“True heroism is remarkably sober, very undramatic. It is not the urge to surpass all others at whatever cost, but the urge to serve others at whatever cost.” -Arthur Ashe
“The legacy of heroes is the memory of a great name and the inheritance of a great example.” -Benjamin Disraeli
May we all continue to learn from that example and be worthy of their sacrifice.
Well, as most Americans are wont to do, for some reason we spend Memorial Day Weekend in a bbq'ing frenzy. This year we're breaking the mold and making some delicious stovetop carnitas (notwithstanding the fact that we live in an apartment building and don't even own a barbeque... we're still rebels!).
This is another amazing recipe from the cookbook Well Fed by Melissa Joulwan. What I love about her recipes are her use of spices - always the most creative combinations which make for very tasty dishes. This one is actually very simple to prepare, it just needs a lot of time on the stove. By the time you're done you will have the most delicious, fork-tender carnitas you've ever tasted!
- 3-4 pounds pork shoulder (boneless or bone-in)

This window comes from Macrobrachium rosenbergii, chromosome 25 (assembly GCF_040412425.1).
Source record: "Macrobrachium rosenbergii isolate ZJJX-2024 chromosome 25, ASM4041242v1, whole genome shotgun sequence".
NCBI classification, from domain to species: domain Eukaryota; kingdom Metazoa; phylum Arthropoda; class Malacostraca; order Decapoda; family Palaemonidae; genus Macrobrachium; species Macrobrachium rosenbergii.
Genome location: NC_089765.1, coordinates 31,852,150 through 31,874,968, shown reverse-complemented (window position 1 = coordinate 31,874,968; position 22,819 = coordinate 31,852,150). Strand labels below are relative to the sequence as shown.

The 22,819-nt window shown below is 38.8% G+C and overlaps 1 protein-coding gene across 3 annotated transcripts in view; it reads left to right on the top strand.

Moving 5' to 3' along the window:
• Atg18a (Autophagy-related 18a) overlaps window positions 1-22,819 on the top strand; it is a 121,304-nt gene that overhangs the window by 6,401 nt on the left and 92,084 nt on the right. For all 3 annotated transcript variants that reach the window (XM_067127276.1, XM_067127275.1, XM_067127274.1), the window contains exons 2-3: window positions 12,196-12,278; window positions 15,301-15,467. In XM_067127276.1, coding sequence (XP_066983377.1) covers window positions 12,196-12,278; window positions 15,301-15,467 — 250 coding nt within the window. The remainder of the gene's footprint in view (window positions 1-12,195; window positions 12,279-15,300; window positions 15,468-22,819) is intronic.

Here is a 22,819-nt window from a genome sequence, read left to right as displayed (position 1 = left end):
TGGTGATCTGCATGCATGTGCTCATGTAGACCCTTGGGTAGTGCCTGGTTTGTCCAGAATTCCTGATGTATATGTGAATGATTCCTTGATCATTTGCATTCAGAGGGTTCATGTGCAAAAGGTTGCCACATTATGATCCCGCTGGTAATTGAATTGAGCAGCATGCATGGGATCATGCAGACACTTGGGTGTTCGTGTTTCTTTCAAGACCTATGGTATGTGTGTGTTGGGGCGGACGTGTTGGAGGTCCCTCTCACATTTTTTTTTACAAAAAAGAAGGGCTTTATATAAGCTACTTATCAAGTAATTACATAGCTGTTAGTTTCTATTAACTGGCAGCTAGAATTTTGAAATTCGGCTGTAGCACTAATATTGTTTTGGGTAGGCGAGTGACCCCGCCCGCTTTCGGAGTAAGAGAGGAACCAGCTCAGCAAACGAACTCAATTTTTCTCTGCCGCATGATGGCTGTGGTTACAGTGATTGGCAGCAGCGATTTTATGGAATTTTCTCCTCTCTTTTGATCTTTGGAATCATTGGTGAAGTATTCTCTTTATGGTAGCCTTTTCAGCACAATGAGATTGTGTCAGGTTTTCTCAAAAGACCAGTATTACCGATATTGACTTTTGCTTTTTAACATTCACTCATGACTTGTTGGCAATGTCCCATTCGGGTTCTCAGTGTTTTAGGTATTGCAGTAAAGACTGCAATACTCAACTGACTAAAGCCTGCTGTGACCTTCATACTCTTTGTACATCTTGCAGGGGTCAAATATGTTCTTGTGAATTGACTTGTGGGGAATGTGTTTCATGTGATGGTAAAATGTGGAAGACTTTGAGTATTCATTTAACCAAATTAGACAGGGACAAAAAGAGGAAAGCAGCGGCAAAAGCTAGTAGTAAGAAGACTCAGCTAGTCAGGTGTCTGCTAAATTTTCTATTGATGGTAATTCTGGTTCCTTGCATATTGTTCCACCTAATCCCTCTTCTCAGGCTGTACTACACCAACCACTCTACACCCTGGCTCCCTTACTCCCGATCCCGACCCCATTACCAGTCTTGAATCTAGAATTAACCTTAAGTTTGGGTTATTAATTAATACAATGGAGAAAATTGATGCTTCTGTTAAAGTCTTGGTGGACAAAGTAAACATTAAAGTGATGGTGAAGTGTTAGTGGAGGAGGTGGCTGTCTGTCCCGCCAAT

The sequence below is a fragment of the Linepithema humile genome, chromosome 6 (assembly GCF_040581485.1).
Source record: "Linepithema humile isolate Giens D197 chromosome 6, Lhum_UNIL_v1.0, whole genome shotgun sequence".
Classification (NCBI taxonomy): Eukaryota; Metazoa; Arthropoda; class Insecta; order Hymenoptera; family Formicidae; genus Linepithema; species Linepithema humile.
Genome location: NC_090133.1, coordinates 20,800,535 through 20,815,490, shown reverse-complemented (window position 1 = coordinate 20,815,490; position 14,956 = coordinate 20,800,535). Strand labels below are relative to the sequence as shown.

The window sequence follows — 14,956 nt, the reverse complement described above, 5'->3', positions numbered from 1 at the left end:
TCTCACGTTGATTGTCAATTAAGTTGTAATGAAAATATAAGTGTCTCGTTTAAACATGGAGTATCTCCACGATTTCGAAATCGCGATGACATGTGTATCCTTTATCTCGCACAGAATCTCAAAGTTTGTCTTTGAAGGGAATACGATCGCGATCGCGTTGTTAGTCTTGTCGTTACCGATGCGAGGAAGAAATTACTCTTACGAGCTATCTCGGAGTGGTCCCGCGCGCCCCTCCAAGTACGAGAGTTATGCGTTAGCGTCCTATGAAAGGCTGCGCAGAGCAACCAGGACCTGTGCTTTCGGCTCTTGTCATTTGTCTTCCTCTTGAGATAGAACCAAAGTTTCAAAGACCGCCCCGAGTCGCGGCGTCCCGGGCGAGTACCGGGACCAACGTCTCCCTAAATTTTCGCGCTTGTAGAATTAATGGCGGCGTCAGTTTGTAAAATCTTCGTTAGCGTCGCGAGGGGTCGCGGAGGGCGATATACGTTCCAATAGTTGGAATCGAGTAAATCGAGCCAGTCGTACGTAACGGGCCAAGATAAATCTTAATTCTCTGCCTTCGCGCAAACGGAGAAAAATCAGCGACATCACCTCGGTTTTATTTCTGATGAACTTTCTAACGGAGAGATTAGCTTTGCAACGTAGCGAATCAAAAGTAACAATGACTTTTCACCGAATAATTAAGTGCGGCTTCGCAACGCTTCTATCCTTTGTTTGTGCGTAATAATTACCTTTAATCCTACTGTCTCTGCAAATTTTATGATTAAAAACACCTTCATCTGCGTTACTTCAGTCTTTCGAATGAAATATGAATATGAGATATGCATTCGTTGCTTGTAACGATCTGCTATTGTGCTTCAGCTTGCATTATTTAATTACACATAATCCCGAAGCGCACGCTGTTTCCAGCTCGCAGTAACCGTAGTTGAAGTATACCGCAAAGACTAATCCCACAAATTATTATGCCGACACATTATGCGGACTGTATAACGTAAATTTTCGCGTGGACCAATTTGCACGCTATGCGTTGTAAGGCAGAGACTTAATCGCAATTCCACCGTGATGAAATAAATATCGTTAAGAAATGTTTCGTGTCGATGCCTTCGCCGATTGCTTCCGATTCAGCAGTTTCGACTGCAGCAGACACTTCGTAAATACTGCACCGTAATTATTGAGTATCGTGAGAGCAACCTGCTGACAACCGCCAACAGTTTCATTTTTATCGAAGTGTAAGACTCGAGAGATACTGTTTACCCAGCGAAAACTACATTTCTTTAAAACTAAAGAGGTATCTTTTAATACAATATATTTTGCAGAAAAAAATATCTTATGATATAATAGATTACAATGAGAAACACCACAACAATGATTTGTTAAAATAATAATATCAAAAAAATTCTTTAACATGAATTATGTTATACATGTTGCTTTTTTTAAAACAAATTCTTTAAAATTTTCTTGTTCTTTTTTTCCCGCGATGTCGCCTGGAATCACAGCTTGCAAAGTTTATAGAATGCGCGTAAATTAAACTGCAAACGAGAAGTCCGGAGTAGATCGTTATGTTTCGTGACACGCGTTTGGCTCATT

- 1 rounded Tbsp cumin
- 1 Tbsp garlic powder
- 1/2 Tbsp salt
- 1 tsp ground coriander
- 1 tsp ground black pepper
- 1 tsp ground cayenne pepper
- 1/2 cup lime juice
- 1/2 cup lemon juice
- With a sharp knife, cut the pork shoulder into a few large chunks. You don't want them bite-sized (make them about 3" to 4" across). Place the pork pieces in a large zipper storage bag.
- In a small bowl, combine the cumin, garlic powder, salt, coriander, black pepper, and cayenne; mix with a fork. Add the spice blend to the bag, zip closed, and shake assertively until all the pieces are coated with the spices.
- Place the pork in a large, deep pot. Pour the lime and lemon juice into the bottom of the pot, then add water to just cover the meat.
- Place the pot on high heat and bring the water to a rip-roaring boil. When it's rolling, reduce the heat to keep a steady strong simmer with the pan uncovered. The liquid should bubble a fair amount, but should not be a vigorous boil. While it's cooking, it will look like uninspired soup. As the water evaporates, the powerful acidic qualities of the citrus juice tenderizes the meat.
- At about the 2-hour mark, check the pot. The water should be much lower and maybe even almost gone. Allow all the water to cook out of the pan and watch as the meat fries and caramellizes in the pork fat and fruit juice. Make sure the exterior doesn't burn.
- Carefully turn the hunks of meat - without shredding them - to brown all sides, then remove the hunks to a plate and let them rest for 5 minutes before eating.
|mmmm... meat hunks|
|Melissa Joulwan is not afraid of spices, that's for sure!|
|At first it seems like this will never cook down.|
|You might be losing faith after over an hour passes.|
|Stay patient! Before you know it, 2 hours rolls around and most of the water is gone.|
|Ah, the home stretch! Brown the meat on all sides for caramely-goodness.|